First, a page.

William Shakespeare once said, For I have sworn thee fair, and thought thee bright, who art as black as hell, as dark as night. Deception plays a big part in the play Macbeth. The play is about a king who is murdered by one of his most trusted men trying to gain power. During the play Shakespeare heightens the mood by using various accounts of imagery. The blood and night imagery that Shakespeare uses adds to the evil, darkness and deception surrounding the play.
Night has a role of great importance during the play. Lady Macbeth beckons, Come, thick night, And pall thee in the dunnest smoke of hell, That my keen knife see not the wound it makes, Nor heaven peep through the blanket of the dark, To cry “Hold, hold!” Without the obscurity of night, she would not have urged Macbeth to kill the king as she did. The night, however, gives her the impression that Macbeth can indeed kill King Duncan with no one uncovering his contemptible crime, the same idea that Macbeth had when he said, “Stars, hide your fires; Let not light see my black and deep desires” It seems as if the whole plot revolves around the night and the many roles it holds throughout the play. Shakespeare often uses darkness and storms to depict that evil happenings are occurring or are about to take place. There are at least three examples of this in Macbeth. Most of the evil things that Macbeth does in the story occurs in the nighttime. Lennox states, “… the obscure bird Clamored the livelong night. Some say, the earth Was feverous and did shake,” in reaction to Macbeth’s first evil act, killing the king of Scotland. “The night has been unruly: where we lay, Our chimneys were blown down; and, as they say, Lamentings heard i the air; strange screams of death,…” “Three score and ten I can remember well; Within the volume of which time I have seen Hours of dreadful and things strange, but this sore night Hath trifled former knowings.” Both these quotes are talking about the night of Duncans death. They are showing the comparisons between the natural unruliness and the unusual disaster. In the play, the word blood is mentioned numerous times. Shakespeares use of this particular word is significant; he uses it to develop the character of Macbeth and the unfolding events of the drama. The powerful symbolic meaning of blood changes from the beginning to the end. Before Duncans murder, Macbeth imagines seeing a dagger floating in the air before him. He describes it, And on thy blade and dudgeon gouts of blood, Which was not so before. Theres no such thing: It is the bloody business which informs Thus to mine eyes. This blood imagery refers to treason, ambition, and murder. Blood, once seen as a positive value, is now associated with evil.
After the murder of Duncan, Macbeth begins to realize the severity of his crime as he tries to wash Duncans blood off his hands, Will all great Neptunes ocean wash this blood Clean from my hand? No; this hand will rather The multitudinous seas incarnadine, Making the green one red. Macbeth laments that not even all the water in the ocean will wash the blood off his hands, he is beginning to realize the magnitude of his crime, and that he has done something truly evil. Shortly after Macbeth sees the ghost of the murdered Banquo at his feast, he goes into a state of shock and has to be escorted back to his chamber by Lady Macbeth. He tells Lady Macbeth before he goes to sleep, All causes shall give way: I am in blood Steppd in so far that, should I wade no more, Returning were as tedious as go oer: Macbeth has now entered so far into hell and the world of evil, it is impossible for him to return to righteousness. He will be forced to kill more and more people in order to retain control of the throne. The sins he has committed have not only perverted his virtuous life, but have condemned him to an eternity in hell. There is no chance of redemption; he has permanently allied himself with the forces of evil. Like her husband, the once ambitious Lady Macbeth finally realizes the significance of associating herself in the murder plot, and the severe consequences it will bring. Tormented by nightmares, she sleepwalks through her bedroom and cries, What, will these hands neer be clean?Heres the smell of the blood still: all the perfumes of Arabia will not sweeten this little hand. The blood imagery exhibits Lady Macbeths guilt over Duncans murder. Her hallucinations of blood on her hands and her constant efforts to wash it off demonstrate that the agony of having guilty feelings is causing her to go insane. In the plays final scene, Macduff confronts Macbeth to avenge the murders of his children and his wife at Macbeths hand, and to see Malcolm established as the rightful King. As Malcolm sees Macbeth, he exclaims, I have no words: My voice is in my sword, thou bloodier villain Than terms can give thee out! Shakespeare uses this blood imagery to enhance the complete transformation of Macbeth. He begins as a noble, just and brave person, to becoming evil, ambitious, and treacherous during Duncans murder, to his final feelings of remorse for his crime and finally, to the realization that he will be punished for his sins.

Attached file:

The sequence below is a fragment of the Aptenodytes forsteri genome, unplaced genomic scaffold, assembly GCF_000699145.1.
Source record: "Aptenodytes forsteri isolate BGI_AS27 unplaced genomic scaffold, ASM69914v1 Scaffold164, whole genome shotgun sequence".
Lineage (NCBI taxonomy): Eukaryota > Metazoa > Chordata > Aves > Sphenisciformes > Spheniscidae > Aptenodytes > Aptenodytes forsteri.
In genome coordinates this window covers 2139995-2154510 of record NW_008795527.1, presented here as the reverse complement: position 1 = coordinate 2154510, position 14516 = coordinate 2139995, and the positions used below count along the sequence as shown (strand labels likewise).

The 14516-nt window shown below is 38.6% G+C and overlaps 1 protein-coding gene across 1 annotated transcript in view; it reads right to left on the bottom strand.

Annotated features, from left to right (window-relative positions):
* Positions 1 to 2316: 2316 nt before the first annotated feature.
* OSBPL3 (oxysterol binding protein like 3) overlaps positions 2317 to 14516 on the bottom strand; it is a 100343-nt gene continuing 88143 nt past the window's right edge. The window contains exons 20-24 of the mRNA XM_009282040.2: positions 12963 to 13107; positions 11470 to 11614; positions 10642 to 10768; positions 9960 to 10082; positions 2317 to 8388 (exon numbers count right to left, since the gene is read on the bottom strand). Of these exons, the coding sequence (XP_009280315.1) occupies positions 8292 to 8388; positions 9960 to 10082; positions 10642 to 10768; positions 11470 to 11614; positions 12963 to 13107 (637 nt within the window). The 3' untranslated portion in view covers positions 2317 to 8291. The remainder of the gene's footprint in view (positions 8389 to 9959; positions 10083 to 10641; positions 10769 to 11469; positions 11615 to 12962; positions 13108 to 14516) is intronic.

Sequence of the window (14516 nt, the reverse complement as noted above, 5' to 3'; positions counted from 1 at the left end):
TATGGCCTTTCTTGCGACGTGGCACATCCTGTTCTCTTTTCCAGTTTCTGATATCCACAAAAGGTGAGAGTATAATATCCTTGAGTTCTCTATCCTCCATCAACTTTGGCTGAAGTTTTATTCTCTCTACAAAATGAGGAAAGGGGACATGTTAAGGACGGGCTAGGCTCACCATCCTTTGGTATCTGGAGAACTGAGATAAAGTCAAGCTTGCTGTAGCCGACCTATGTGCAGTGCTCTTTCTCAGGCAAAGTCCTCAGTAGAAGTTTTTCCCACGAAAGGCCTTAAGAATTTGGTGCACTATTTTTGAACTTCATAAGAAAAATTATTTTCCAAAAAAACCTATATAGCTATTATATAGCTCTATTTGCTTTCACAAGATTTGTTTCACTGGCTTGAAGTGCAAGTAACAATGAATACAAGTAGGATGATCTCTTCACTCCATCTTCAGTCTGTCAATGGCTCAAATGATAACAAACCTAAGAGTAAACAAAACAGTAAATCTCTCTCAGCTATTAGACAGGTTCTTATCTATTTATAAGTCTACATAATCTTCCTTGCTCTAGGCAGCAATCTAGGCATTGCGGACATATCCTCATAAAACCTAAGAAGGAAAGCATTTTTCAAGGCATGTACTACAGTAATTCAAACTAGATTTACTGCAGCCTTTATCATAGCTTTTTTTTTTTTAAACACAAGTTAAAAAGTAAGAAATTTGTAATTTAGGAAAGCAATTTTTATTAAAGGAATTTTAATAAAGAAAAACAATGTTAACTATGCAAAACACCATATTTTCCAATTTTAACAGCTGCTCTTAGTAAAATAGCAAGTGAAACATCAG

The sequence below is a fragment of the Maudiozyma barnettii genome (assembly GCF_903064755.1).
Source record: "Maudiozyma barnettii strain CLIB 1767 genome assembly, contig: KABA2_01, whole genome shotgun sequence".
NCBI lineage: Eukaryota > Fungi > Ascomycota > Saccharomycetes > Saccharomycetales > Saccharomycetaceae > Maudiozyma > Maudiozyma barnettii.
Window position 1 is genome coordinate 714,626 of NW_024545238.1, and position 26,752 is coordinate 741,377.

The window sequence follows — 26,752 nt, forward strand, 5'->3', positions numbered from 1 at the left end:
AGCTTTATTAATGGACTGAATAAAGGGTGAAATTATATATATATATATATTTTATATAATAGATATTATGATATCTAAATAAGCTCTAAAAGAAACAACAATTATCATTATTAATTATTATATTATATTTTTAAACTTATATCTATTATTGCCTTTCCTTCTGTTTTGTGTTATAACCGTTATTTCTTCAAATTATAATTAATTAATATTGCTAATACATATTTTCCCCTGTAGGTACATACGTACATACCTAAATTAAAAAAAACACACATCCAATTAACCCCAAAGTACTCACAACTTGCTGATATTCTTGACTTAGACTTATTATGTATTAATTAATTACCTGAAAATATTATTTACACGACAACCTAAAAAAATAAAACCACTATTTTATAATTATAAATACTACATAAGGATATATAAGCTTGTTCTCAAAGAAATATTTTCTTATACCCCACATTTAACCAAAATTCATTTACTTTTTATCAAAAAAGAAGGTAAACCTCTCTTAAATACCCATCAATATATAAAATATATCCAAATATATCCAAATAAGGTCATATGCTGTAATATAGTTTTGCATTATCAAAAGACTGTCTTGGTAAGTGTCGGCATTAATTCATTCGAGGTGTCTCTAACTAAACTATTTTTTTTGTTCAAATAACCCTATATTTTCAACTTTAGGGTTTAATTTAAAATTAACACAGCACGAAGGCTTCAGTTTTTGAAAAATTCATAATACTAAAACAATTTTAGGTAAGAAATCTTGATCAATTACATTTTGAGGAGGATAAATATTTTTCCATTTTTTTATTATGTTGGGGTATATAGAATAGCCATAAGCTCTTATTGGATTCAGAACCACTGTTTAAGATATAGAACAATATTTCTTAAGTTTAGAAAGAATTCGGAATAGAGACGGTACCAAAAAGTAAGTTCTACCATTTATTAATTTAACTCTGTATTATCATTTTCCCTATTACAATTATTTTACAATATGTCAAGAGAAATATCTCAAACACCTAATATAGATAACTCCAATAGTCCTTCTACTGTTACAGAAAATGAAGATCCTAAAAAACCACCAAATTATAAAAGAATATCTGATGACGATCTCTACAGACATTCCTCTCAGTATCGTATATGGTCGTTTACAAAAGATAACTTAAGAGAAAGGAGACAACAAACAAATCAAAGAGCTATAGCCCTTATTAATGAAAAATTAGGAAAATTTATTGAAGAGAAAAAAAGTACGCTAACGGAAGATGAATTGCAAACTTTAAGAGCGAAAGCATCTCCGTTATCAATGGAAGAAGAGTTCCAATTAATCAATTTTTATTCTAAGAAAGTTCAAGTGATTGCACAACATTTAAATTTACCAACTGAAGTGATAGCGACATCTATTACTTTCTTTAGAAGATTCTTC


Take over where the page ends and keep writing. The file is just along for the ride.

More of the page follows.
Words can have a very powerful influence on the effectiveness of a play. Not necessarily the words used but how they are used. Shakespeare takes two words, night and blood, and uses them to turn Macbeth into the play it is, full of deception, greed, and murderous deeds.